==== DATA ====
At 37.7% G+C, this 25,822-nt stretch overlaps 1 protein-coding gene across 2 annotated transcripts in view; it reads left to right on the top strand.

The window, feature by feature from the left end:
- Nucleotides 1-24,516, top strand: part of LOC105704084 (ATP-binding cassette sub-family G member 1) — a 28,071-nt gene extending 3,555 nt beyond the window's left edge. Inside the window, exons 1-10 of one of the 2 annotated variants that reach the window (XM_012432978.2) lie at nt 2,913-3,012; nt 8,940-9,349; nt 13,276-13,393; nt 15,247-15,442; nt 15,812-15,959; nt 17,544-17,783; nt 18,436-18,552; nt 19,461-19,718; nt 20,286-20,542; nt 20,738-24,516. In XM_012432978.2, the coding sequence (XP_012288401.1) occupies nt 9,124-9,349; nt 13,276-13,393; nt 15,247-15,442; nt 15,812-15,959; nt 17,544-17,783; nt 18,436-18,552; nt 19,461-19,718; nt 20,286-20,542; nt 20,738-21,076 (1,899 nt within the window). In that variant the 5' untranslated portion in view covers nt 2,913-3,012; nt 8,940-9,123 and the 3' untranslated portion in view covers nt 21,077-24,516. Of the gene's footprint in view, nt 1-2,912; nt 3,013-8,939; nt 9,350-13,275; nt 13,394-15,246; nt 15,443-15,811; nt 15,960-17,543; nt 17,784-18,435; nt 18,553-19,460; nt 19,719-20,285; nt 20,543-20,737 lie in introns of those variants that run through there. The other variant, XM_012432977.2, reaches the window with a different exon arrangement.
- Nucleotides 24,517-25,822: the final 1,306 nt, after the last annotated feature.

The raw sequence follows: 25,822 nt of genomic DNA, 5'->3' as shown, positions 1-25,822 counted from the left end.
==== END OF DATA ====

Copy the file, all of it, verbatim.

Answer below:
At 37.7% G+C, this 25,822-nt stretch overlaps 1 protein-coding gene across 2 annotated transcripts in view; it reads left to right on the top strand.

The window, feature by feature from the left end:
- Nucleotides 1-24,516, top strand: part of LOC105704084 (ATP-binding cassette sub-family G member 1) — a 28,071-nt gene extending 3,555 nt beyond the window's left edge. Inside the window, exons 1-10 of one of the 2 annotated variants that reach the window (XM_012432978.2) lie at nt 2,913-3,012; nt 8,940-9,349; nt 13,276-13,393; nt 15,247-15,442; nt 15,812-15,959; nt 17,544-17,783; nt 18,436-18,552; nt 19,461-19,718; nt 20,286-20,542; nt 20,738-24,516. In XM_012432978.2, the coding sequence (XP_012288401.1) occupies nt 9,124-9,349; nt 13,276-13,393; nt 15,247-15,442; nt 15,812-15,959; nt 17,544-17,783; nt 18,436-18,552; nt 19,461-19,718; nt 20,286-20,542; nt 20,738-21,076 (1,899 nt within the window). In that variant the 5' untranslated portion in view covers nt 2,913-3,012; nt 8,940-9,123 and the 3' untranslated portion in view covers nt 21,077-24,516. Of the gene's footprint in view, nt 1-2,912; nt 3,013-8,939; nt 9,350-13,275; nt 13,394-15,246; nt 15,443-15,811; nt 15,960-17,543; nt 17,784-18,435; nt 18,553-19,460; nt 19,719-20,285; nt 20,543-20,737 lie in introns of those variants that run through there. The other variant, XM_012432977.2, reaches the window with a different exon arrangement.
- Nucleotides 24,517-25,822: the final 1,306 nt, after the last annotated feature.

The raw sequence follows: 25,822 nt of genomic DNA, 5'->3' as shown, positions 1-25,822 counted from the left end.